In an unfortunate development, Luxembourg has finally surrendered to demands from other European governments and agreed that online retailers in the tiny duchy should be deputy tax collectors for other European nations. This means that shoppers in countries with high value‐added taxes no longer will be able to buy goods and services and benefit from Luxembourg’s 15 percent VAT. This episode is illustrative of the anti‐tax competition mentality in Europe, but America faces the same danger. Politicians from high‐tax states want to impose a similar scheme (see here and here) in the United States. The International Herald Tribune has the sad details:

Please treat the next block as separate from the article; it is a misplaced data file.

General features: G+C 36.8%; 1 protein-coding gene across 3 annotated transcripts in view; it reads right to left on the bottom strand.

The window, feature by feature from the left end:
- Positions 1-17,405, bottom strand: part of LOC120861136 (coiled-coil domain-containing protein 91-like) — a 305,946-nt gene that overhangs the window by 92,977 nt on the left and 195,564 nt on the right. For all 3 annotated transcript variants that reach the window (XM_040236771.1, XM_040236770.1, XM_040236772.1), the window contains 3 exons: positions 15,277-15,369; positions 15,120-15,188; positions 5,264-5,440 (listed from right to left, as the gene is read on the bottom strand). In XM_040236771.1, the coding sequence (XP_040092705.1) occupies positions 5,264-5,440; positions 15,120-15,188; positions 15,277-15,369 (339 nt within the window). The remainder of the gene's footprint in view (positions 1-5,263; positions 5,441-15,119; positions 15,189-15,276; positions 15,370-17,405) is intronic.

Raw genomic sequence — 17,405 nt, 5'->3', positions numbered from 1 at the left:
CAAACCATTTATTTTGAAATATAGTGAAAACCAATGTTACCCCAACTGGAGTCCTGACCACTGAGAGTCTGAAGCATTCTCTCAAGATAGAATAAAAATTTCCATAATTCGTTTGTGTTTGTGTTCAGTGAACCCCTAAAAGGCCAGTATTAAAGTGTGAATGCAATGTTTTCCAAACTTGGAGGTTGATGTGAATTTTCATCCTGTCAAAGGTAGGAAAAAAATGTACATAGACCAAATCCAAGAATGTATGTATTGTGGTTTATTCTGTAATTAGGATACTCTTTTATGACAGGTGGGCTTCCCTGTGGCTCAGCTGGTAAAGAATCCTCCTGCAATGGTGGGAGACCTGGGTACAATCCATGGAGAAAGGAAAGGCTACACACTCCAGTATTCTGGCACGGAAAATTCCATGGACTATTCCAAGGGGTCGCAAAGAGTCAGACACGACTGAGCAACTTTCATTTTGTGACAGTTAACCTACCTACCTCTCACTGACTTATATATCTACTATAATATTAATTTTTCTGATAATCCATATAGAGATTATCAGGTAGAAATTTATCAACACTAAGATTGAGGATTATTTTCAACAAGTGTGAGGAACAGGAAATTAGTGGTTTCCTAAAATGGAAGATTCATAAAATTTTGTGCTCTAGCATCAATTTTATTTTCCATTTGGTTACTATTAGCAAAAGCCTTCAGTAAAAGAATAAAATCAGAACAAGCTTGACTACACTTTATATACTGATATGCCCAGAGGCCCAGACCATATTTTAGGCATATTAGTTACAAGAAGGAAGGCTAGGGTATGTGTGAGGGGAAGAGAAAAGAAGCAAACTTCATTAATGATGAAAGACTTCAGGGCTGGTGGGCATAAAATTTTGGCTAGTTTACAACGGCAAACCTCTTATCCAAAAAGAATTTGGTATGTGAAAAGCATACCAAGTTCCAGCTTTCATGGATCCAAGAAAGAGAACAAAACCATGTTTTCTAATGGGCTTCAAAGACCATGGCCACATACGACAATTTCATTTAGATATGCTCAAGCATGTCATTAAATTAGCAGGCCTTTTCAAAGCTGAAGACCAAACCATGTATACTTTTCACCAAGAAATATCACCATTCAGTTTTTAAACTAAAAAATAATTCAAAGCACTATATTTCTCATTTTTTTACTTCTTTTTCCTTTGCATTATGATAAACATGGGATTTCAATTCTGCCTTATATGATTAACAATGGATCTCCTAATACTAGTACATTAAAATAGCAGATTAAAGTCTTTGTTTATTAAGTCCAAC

Plans to apply sales tax in the country in which services are consumed, rather than the location of the company that sells them, are the latest assault on Luxembourg’s ability to act as a tax haven. …With its low rates of sales tax, or value added tax, Luxembourg has attracted many of the biggest names in online sales, including companies like Amazon.com, Skype and PayPal. Luxembourg levies VAT at 15 percent, the minimum allowed under EU rules. But most EU countries have a higher rate, making the small but prosperous duchy an attractive location for companies offering electronic services. …Until Tuesday, Luxembourg had blocked proposals to levy sales tax at the place of consumption, saying the change would cost it €220 million, or $324 million, a year, equivalent to 1 percent of its economic activity. Taxation matters require unanimous agreement within the EU, but a country like Luxembourg — which has a population of only 429,000 — finds it difficult to withstand pressure from other countries if it isolated. …The deal was welcomed by larger countries, which stand to increase their revenue.